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21.05.01 Kümin, Imperial Villages

21.05.01 Kümin, Imperial Villages

Recent research has turned its attention to the maybe surprising phenomenon of free communities, cities, peoples, and also territories already in the Middle Ages. The better-known examples are Iceland, part of modern-day Switzerland, Frisia, Pomerania, Bohemia, and so forth (see now Albrecht Classen, Freedom, Imprisonment, and Slavery in the Middle Ages and the Early Modern Time, 2021). But there were also numerous Reichsdörfer (imperial villages) scattered primarily throughout Swabia, Alsace, Bavaria, and Hesse which enjoyed a long-term form of political, legal, and social freedom, i.e., freedom from the surrounding territories, including bishoprics, dukedoms, and other political entities. As Beat Kümin here discusses, there were ca. 300 in existence since the high Middle Ages, and many of them survived in their political independence until 1803, when most lost their freedom upon the collective decision of the Reichsdeputationshauptschluss.

In many respects, those villages truly enjoyed independence from local princes and often could refer to legal papers confirming their privileges granted by the king or emperor, often in return for financial or political and military support. That freedom, however, often faced considerable contestation and had to be defended, which many villages managed by presenting relevant documents and arguing publicly for their old privileges. Kümin observes that many of those villages commanded an excellent representational structure, with a high percentage of the population constantly involved in the political process and their leaders well educated about their own traditional rights and privileges.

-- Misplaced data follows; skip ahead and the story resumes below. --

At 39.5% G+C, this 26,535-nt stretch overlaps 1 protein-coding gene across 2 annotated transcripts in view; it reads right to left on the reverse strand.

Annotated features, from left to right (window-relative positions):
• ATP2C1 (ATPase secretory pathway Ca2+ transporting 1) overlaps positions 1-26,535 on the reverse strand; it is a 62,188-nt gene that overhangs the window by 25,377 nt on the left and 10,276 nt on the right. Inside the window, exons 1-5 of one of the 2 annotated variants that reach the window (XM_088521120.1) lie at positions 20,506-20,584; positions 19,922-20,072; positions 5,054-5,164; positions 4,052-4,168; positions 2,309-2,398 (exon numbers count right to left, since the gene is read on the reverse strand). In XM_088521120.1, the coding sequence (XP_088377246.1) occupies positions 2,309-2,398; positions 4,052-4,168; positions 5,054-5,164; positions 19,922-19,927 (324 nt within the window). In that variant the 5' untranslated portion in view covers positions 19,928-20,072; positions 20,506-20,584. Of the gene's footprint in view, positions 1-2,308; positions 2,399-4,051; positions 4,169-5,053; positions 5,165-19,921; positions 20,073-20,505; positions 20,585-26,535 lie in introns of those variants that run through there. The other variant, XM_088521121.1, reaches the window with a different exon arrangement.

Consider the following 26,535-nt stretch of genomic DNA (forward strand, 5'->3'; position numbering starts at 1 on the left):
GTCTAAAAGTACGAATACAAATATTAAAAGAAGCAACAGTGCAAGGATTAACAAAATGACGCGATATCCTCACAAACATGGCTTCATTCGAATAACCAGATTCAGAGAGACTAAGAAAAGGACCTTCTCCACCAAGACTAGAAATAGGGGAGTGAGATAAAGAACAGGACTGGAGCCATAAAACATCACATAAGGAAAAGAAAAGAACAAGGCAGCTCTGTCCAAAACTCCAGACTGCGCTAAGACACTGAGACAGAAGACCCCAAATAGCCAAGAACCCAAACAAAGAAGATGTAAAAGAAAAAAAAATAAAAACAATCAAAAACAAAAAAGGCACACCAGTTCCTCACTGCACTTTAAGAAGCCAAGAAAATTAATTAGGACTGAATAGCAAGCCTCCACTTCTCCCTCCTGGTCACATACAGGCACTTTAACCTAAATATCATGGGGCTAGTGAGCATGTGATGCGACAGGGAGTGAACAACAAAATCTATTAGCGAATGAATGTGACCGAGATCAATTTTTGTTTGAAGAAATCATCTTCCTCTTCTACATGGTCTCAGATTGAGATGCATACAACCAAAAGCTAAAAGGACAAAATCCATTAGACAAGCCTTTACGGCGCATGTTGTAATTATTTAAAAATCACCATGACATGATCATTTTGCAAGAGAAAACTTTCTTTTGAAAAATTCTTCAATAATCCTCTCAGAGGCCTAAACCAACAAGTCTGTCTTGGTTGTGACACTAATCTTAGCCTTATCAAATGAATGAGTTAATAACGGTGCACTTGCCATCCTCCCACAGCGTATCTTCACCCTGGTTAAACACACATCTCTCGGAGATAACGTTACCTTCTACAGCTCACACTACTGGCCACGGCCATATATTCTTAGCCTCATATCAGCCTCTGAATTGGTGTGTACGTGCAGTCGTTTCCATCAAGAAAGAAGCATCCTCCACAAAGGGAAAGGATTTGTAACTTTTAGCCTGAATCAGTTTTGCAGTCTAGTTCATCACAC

This book pursues its goal by focusing on a small selection of representative imperial villages and by tracing their historical development as far as 1803, when much radically changed just before the collapse of the first Reich. The author has carried out extensive archival research, which might overwhelm the unsuspecting reader, but which carries plenty of evidentiary weight, taking us mostly from the thirteenth to the early nineteenth centuries. As a result of his detailed study of the documents, he refers to many historical individuals and their efforts to defend the freedom of their villages throughout the various centuries, which makes it a little difficult to follow his argument.

Kümin focuses on the following imperial villages as representative samples: Sulzbach and Soden in the Taunus region north of Frankfurt a. M., Gochsheim and Sennfeld just east and southeast of the city of Schweinfurt in Franconia, today northern Bavaria, and Gersau in the Forest District of Switzerland near Uri, Schwyz, and Unterwalden on Lake Lucerne. But many other imperial villages are also mentioned, which makes it somewhat difficult to follow the narrative and to gain a clearer picture. Kümin notices that not only did those villages very often have a political organization, but that numerous women were involved in those as well, representing their communities to the outside world. All this means, as he summarizes, that "the complex framework of the Holy Roman Empire allowed a remarkable extent of rural autonomy, above all in the Middle Ages" (45).